jstackpo

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About jstackpo

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    : Fort Washington, Maryland
  1. Well, second thoughts are commonly found in second paragraphs. (Common, it's Sunday, cut me some slack.)
  2. IPP is a Bad Idea: And here's some reasons why the position is a bad idea: In my personal view, setting up an "official" Immediate Past President (IPP) position is not a particularly good idea. The most telling argument is the real possibility of a close and bitter race for the presidency, with the current president running (for a second term) against an "outsider". And the outsider - the "reform candidate", perhaps - wins but is still stuck with the thorn of the IPP on the Board in a position to snipe at the new president. And perhaps attempt to undermine the new president's plans. Not to mention vote against them. If the erstwhile president is a "good guy" the new president can (usually, depending on the bylaws) appoint him to a pre-existing committee - or even have him chair one, which might put him on the Board - as the new president sees fit. That way the IPP's experience and value can be put to good use, when needed, without the danger of setting up an adversarial situation which would require a bylaw amendment to get out of. Here's some more reasons 1) The President resigns and wants nothing to do with the organization. 2) The President simply doesn't run for election again because he's had enough, and never shows up at a board meeting. 3) The President is booted out of office for being incompetent, or for something more nefarious. 4) The President dies. 5) The President resigns and moves (wants to help but isn't around). 6) Even worse is the bylaw assignment of the IPP to chair a committee - such as nominating. Then he dies/quits/leaves town, &c. You are then stuck with an unfillable (by definition) vacancy. Note that except for item 4, the IPP may well be part of the quorum requirement for meetings, even though he never shows up. Our suggestion is to amend your bylaws to eliminate the position.
  3. Under RONR's rules (not Congress's, whatever they are), you are not obliged to answer any questions at all in debate. "Hearings" might be different, of course.
  4. And since, from what you say, the resignation has not been accepted by the board, the member is free to withdraw his resignation, as he apparently has done. So he/she remains board member. Nothing further need be done.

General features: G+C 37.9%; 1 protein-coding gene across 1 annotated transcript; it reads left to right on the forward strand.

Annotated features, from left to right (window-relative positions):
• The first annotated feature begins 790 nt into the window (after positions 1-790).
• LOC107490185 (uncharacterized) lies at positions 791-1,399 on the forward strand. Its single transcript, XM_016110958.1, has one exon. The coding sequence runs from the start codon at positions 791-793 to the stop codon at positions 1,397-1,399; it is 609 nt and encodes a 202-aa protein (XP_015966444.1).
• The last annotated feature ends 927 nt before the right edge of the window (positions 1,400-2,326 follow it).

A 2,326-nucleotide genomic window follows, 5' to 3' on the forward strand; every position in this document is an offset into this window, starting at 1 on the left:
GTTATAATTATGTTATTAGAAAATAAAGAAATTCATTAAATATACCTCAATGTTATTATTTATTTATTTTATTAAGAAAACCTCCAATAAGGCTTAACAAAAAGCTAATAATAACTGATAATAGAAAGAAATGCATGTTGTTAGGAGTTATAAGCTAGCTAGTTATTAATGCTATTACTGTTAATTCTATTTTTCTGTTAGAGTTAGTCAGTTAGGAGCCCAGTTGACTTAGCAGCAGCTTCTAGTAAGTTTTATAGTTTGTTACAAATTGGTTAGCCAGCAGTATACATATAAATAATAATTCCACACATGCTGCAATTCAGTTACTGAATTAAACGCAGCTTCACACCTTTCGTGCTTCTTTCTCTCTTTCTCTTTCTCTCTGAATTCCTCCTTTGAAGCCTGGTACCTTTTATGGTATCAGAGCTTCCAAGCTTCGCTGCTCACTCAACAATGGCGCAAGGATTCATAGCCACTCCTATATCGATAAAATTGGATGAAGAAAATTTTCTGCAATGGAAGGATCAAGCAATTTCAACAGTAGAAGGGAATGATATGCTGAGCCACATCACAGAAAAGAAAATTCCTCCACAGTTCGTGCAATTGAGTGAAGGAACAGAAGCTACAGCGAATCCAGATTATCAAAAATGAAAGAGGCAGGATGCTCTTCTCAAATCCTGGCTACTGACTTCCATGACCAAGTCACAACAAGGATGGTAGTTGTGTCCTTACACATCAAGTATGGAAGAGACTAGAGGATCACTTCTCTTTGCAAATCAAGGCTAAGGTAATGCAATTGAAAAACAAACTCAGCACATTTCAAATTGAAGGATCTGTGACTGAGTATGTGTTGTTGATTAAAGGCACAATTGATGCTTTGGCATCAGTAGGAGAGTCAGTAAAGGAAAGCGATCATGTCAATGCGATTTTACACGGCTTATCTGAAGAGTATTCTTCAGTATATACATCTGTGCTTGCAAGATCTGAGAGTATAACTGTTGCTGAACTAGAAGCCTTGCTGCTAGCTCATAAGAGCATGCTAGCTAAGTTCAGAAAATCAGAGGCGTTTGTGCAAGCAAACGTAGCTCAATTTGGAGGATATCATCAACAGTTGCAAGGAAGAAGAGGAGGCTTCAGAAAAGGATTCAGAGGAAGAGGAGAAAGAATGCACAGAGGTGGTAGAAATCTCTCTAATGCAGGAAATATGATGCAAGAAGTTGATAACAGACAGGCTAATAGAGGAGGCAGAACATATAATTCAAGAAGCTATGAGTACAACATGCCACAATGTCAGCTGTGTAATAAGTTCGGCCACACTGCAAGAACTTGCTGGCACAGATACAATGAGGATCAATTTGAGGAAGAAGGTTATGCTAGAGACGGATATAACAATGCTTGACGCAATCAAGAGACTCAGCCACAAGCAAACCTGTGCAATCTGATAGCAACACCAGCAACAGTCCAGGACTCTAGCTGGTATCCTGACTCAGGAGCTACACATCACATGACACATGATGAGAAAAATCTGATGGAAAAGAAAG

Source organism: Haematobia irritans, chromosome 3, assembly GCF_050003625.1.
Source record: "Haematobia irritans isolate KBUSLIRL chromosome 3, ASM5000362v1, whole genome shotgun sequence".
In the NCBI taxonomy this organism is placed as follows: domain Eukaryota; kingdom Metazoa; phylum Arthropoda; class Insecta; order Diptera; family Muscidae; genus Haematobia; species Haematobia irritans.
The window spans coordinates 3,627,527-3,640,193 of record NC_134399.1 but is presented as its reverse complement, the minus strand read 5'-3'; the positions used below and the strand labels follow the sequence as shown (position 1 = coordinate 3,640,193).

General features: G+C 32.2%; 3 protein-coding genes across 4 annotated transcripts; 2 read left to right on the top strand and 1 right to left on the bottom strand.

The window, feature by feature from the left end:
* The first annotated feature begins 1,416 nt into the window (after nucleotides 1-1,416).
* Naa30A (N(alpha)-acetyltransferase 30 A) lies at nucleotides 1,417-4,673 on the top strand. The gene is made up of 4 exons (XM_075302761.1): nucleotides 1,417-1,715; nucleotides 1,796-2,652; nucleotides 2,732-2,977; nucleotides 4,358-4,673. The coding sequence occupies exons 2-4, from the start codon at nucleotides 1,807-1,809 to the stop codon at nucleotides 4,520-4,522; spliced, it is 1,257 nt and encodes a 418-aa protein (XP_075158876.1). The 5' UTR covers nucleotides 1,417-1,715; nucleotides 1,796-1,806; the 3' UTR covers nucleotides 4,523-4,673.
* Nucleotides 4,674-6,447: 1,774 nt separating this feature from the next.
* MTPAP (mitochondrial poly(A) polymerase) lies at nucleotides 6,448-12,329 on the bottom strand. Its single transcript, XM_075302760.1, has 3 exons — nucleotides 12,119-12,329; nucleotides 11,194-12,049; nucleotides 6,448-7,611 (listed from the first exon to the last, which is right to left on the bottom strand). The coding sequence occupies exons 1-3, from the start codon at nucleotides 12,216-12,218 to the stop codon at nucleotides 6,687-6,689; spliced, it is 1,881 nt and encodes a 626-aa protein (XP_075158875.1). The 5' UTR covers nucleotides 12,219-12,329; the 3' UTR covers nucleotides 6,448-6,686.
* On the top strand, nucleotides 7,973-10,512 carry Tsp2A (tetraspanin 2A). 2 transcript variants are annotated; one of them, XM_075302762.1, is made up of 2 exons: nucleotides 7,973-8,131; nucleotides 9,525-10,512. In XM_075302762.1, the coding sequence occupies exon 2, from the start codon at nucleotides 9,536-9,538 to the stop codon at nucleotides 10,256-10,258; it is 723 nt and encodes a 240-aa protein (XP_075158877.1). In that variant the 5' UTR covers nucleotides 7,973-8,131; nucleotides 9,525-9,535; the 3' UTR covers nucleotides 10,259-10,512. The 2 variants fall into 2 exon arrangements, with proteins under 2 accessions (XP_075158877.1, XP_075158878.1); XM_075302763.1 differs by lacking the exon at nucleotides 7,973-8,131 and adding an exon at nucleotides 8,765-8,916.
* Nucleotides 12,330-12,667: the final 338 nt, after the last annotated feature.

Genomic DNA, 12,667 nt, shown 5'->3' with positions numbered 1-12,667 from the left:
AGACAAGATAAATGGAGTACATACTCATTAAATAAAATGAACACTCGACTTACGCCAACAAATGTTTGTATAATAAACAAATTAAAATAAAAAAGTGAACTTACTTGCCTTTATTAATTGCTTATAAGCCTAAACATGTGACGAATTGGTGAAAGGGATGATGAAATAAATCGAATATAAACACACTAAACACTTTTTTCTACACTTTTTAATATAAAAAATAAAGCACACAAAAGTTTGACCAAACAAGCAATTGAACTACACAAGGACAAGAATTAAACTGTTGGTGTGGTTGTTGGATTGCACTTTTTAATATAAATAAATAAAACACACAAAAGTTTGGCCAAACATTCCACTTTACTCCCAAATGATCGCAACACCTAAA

5. You make an entirely sensible argument. Your next step is to draw up your rule, as a "Standing Rule" (p. 18), and propose it for adoption by your association. It might also be defined as a "Special Rule of Order" (a little more difficult to adopt or amend later on - see p 15ff.). Whether such ballot rules are indeed "Special" or "Standing" does not appear to be specified in the book.
  6. You are correct -- a quorum is a required number of people physically present.
  7. Yup.
  8. Depends upon which rules were not followed. Care to give details?
  9. Unfortunately, there is also the third possibility that neither A nor B is favored by a majority of the voters. Try this way: "I move to accept A" Then "I move to amend the main motion by striking out A and inserting B". Vote on whether to amend the main motion. Then vote on the main motion as amended. The amendment makes the A vs. B choice straight forward. The vote on the resulting main motion decides whether the A vs. B winner is acceptable to a majority. See RONR pp. 130 ff. for a host of other details, sample motions and conditions. A main motion to select A or B is usually applied to elections, where "none of the above" (defeating both) is not an option.
  10. The general RONR rule is that the folks who show up and vote at a properly announced meeting (as long a a quorum shows up - 25 in your case) get to make the decisions, by majority vote -- only those who vote (yes or no) are counted to figure out a majority - more than half - decision. Abstentions don't and are not counted. So I think the answer to your question in the last paragraph is "Yes", the 70 (or 26) who show up get to select the officers.
  11. Nothing in RONR prevents a resigned (past) officer from running again -- even for the same office. If you think it unreasonable, vote for someone else.
  12. Or, for that matter, amend bylaws to eliminate the requirement that a particular person has to show up. Requiring that has given that person a veto power over the committee.
  13. Or amend the bylaws to say that the Pastor may (has the right to) attend meetings but does not have to show up as a requirement for a meeting to be valid. Or elect a second person to be the Execurtive Board Chairman.
  14. But bylaws are not an advice column; a fair part of RONR quite properly is. Stick to "shall" in the bylaws.